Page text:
Achieving Culinary Success for a Better Life
FoodWorks Class 28 students came to our intensive 12-week culinary training program from a variety of backgrounds, having overcome their own individual hardships. They leave as graduates with ServSafe Manager certification, job readiness skills, and a new direction – one that leads to self-sufficiency. Here are some of their stories.
Michael’s smile was a constant throughout the 12-week culinary training program. Whether in the classroom or cooking in the Charles T. Bauer Community Kitchen, Michael was smiling. It was one of those genuine smiles that spoke of true happiness. Up until I sat down with Michael, I didn’t realize that smile was a result of overcoming more hardships than most of us can imagine.
“I had a mother who was addicted to drugs for the most of my childhood until some of my adult life,” Michael explained. “But she couldn’t care for me properly, so I left Baltimore and went to Vegas.”
Michael lived with family members in Las Vegas until an unexpected call brought him back to Baltimore — his mother had passed away. He flew back to pay his respects.
What Michael didn’t realize was that the next several years in Baltimore would be the most challenging of his life.
“I’ve dealt with so much since I’ve been back in Baltimore. I’ve dealt with adversity and homelessness,” Michael said. “I was sleeping on the street. I was at my rock-bottom when I came back. I was homeless for almost three years straight.”
Michael admitted that food insecurity was an ever-present reality for him during that time. His personal experience with hunger heightened his enthusiasm for FoodWorks — during the program, he was not only able to receive his ServSafe Manager certification and job readiness training, he was also able to help produce thousands of meals for food-insecure Marylanders.
As for Michael’s future?
“I wanna eventually help build some soup kitchens up. I always see that in my future. I used to attend soup kitchens a lot. That was my main source of nourishment,” he said.
Continuing to Give Back
Like Michael, Deanna felt the pangs of hunger from a young age.
“When I was a child, we had to go to churches to get food,” Deanna said. “I’ve been homeless. I know what it is like to not know where your next meal is coming from or to not know what you are gonna do on a daily basis.”
“This program gives me a chance to give back because I know what it’s like to be in that situation,” she said.
Despite everything Deanna went through, her desire to give back is ever-present.
Throughout her time in FoodWorks, Deanna worked at a 7-Eleven. Shift after shift, she would see the same people — people she got to know and helped despite having so little herself.
“At work, I deal with drug addicts and prostitutes,” Deanna said. “I deal with all kinds of people, and it hurts me to see people like that because I have been there.”
“Even with a couple of the prostitutes, I try to help them as much as I can. I will ask if they are ok or if they need anything,” she said.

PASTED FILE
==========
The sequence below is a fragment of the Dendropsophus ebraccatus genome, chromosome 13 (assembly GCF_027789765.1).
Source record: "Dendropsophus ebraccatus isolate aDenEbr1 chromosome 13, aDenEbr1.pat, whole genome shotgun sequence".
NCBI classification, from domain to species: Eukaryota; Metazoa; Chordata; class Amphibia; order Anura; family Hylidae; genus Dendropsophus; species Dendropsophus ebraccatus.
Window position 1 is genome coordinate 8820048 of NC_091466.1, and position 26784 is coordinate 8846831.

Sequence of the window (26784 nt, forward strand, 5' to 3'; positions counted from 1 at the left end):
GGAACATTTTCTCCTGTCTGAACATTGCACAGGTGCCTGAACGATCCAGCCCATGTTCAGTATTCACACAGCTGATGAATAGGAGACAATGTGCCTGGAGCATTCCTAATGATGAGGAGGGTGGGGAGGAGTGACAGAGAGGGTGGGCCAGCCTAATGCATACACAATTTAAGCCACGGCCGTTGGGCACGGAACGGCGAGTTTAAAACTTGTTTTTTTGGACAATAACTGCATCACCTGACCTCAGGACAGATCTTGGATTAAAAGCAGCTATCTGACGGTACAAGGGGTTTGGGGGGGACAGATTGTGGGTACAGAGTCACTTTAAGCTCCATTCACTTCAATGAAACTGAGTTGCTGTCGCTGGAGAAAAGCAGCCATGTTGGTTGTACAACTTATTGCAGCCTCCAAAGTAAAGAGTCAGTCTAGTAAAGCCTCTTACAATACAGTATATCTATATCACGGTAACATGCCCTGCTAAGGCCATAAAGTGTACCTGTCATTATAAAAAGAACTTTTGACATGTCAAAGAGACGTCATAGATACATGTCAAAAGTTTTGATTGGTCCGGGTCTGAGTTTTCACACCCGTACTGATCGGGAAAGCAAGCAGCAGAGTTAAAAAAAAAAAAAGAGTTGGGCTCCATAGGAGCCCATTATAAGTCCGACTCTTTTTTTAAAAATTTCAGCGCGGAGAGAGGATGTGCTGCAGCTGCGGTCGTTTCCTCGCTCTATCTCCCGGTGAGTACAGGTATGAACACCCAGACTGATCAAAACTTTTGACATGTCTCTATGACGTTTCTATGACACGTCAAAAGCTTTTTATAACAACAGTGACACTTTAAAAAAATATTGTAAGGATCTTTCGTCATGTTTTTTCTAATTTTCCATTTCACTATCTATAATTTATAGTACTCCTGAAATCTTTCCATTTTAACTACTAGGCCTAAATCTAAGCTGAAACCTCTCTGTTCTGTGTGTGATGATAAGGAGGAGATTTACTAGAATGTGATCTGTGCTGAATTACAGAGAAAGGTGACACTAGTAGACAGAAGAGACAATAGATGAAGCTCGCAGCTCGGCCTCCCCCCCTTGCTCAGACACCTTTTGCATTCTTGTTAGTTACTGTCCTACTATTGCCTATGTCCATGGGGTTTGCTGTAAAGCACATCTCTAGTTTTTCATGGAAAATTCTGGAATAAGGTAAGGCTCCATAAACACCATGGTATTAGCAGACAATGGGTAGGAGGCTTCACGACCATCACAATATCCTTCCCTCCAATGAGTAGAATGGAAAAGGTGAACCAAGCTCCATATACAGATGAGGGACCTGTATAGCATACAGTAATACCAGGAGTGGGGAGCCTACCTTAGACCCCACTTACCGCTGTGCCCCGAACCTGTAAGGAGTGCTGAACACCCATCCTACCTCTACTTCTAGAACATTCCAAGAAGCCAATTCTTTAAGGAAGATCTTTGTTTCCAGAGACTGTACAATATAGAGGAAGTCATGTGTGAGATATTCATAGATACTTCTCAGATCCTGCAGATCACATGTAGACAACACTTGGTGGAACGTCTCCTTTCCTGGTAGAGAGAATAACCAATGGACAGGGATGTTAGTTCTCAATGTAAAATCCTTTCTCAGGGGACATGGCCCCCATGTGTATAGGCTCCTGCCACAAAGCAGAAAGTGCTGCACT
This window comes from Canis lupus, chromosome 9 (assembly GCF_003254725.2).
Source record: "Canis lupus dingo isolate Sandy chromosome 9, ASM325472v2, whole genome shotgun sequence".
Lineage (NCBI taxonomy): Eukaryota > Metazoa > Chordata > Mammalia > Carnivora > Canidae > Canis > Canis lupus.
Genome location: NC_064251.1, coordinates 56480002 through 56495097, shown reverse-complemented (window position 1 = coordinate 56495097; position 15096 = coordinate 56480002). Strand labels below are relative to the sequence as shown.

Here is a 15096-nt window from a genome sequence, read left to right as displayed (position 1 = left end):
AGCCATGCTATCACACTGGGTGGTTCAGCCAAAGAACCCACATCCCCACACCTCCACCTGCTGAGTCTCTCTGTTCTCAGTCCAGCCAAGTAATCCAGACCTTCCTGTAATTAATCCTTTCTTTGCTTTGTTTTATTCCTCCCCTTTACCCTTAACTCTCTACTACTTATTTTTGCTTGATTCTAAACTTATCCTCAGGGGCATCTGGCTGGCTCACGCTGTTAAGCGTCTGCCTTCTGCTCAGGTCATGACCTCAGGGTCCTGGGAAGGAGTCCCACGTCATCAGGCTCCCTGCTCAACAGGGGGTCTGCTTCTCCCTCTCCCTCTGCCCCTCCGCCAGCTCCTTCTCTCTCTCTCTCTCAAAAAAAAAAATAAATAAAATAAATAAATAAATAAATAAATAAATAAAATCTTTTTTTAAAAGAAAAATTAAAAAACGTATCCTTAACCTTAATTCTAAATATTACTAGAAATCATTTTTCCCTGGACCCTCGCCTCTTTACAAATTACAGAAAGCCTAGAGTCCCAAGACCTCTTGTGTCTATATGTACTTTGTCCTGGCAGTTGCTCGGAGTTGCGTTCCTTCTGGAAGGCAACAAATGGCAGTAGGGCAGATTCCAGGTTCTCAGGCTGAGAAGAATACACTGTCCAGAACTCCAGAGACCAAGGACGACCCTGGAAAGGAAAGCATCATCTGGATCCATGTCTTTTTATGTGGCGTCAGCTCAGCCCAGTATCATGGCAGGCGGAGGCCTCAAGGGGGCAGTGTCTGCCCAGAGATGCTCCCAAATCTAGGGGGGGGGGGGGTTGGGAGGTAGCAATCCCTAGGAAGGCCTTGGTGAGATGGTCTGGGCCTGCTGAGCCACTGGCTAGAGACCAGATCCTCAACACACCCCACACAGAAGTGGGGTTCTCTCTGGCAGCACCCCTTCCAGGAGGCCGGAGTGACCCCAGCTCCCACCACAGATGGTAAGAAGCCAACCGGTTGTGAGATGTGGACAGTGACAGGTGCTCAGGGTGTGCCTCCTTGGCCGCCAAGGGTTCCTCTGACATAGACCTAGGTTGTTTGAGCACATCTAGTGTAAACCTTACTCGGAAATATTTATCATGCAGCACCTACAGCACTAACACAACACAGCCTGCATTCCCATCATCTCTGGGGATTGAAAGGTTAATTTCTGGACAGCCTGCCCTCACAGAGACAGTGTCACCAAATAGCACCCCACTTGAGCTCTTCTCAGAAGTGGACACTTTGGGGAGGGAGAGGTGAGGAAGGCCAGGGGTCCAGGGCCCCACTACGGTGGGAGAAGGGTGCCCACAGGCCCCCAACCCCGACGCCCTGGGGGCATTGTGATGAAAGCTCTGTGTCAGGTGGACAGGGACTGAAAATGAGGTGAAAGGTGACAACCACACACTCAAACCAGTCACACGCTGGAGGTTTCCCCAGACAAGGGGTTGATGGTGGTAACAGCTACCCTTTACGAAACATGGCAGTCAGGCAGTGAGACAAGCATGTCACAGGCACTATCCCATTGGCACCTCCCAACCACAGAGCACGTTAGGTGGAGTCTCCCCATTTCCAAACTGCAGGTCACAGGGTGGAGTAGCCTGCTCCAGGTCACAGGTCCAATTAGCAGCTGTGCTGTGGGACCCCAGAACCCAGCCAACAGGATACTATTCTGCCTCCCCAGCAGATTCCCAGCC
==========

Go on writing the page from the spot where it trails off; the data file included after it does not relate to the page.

Making Family Proud Through Culinary Success
For some of the graduates from FoodWorks Class 28, the only motivation they needed to complete the program was to make those closest to them proud.
“Life for me was a rollercoaster ride; there’s no doubt about it,” Damon said. “I grew up in east Baltimore in one of the toughest projects you could ever imagine.”
Damon’s early adult years were punctuated by life on the streets and a prison sentence. The catalyst for changing his life was having kids.
“Once you see their faces and their smiles, you know that they didn’t ask to come into this world and that the Lord blessed you with being able to have these children. And that responsibility kicks in,” he said.
Damon’s desire to provide a better life for his kids was realized thanks to the FoodWorks program.
Within days of starting the culinary training program, Damon got employed. He’s not only providing for his family, but he’s also making them proud.
“When they see me in uniform, it’s like ‘Man, Dad. Oh, man.'” Damon said. “It’s just a blessing. My mom just turned 78 years old and for her to be able to go through all the things she went through in life with me and my ups and downs, to see me now on a positive path — it’s just awesome.”
A “Never Give Up” Attitude
Maryland Commerce Secretary Mike Gill served as keynote speaker for FoodWorks Class 28’s graduation ceremony, and inspired the graduates, attending families, culinary industry luminaries, and other VIPs with a speech about the “key ingredients for success.”
“You gotta have persistence. You gotta have that ‘never quit’ attitude,” Secretary Gill said. “I bet if I get a chance to know you all — you’d say, ‘Mike, you wanna know about persistence? How much time do you have?'”
When it comes to FoodWorks Class 28, Secretary Gill’s assumption couldn’t have rung truer.
Each graduate embodies what it means to persist. In fact, persistence is the motto Donald — one of the younger graduates — lives by.
“A person who never makes a mistake is a person who never tries anything new,” Donald said. “When you’re taking those steps in life, and you mess up, don’t look it as a mistake — look at as a lesson. Think about how you can use the lesson to better yourself.”
“I like to have the mentality that nothing can bring me down. Everything that happens, you just gotta look at the positives, and see how it makes you better,” he said.
Through persistence, graduates from FoodWorks Class 28 are not only making their own lives better, but they are also bettering the lives of their families and their communities.
If you or someone you know could benefit from our FoodWorks culinary training program, apply for one of our upcoming classes.